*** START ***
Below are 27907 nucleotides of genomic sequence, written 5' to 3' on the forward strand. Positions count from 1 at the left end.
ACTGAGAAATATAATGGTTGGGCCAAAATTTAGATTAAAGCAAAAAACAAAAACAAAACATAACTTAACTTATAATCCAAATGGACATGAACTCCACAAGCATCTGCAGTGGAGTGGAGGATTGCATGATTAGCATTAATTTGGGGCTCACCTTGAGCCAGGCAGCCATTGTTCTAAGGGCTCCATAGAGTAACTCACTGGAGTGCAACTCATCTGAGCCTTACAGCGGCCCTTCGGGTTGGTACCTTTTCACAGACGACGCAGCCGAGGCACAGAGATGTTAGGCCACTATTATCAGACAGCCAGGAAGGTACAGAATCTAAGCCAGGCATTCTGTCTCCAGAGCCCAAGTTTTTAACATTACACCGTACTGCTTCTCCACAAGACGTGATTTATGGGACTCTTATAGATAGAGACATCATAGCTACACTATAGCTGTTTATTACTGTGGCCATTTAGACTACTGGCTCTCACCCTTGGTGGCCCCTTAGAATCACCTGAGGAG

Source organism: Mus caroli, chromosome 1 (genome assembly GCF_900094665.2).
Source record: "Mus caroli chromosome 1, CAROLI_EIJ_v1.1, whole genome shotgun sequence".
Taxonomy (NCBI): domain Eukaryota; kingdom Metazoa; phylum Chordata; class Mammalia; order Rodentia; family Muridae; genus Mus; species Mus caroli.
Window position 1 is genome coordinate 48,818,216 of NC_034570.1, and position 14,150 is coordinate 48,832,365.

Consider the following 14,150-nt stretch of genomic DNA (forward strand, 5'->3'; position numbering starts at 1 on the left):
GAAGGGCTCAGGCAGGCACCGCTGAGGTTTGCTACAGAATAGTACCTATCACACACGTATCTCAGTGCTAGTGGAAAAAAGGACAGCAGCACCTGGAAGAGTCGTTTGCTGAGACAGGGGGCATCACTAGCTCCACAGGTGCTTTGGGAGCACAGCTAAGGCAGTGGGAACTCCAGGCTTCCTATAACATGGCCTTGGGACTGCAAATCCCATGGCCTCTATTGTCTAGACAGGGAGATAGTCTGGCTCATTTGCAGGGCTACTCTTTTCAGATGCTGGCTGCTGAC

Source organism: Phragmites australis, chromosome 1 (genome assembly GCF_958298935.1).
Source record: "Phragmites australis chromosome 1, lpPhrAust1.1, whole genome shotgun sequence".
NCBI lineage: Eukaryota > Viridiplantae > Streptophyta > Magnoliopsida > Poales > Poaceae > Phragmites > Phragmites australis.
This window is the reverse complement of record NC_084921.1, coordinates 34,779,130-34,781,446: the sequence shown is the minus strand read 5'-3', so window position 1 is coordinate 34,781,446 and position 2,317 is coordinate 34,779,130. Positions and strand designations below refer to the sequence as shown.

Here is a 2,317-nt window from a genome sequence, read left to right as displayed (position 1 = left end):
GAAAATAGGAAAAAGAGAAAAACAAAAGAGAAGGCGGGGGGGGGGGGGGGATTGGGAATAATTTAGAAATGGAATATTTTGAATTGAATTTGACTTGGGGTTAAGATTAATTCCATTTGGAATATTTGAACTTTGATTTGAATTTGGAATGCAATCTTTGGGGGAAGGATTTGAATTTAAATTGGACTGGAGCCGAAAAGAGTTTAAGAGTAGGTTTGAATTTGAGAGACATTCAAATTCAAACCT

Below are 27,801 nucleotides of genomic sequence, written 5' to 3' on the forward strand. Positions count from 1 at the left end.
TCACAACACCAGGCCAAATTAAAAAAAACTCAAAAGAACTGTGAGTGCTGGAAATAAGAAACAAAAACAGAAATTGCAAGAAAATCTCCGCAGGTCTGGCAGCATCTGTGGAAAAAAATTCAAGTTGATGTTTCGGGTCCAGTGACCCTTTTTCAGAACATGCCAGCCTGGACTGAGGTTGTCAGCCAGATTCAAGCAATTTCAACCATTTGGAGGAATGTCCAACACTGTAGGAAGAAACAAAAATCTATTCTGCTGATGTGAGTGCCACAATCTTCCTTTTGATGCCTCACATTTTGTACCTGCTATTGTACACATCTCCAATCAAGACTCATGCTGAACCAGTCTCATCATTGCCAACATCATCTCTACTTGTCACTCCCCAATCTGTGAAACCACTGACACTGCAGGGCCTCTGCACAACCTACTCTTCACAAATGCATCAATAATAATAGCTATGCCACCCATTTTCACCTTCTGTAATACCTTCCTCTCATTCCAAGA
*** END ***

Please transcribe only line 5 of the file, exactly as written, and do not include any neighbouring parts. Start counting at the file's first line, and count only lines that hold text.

Taxonomy (NCBI): domain Eukaryota; kingdom Metazoa; phylum Chordata; class Mammalia; order Rodentia; family Muridae; genus Mus; species Mus caroli.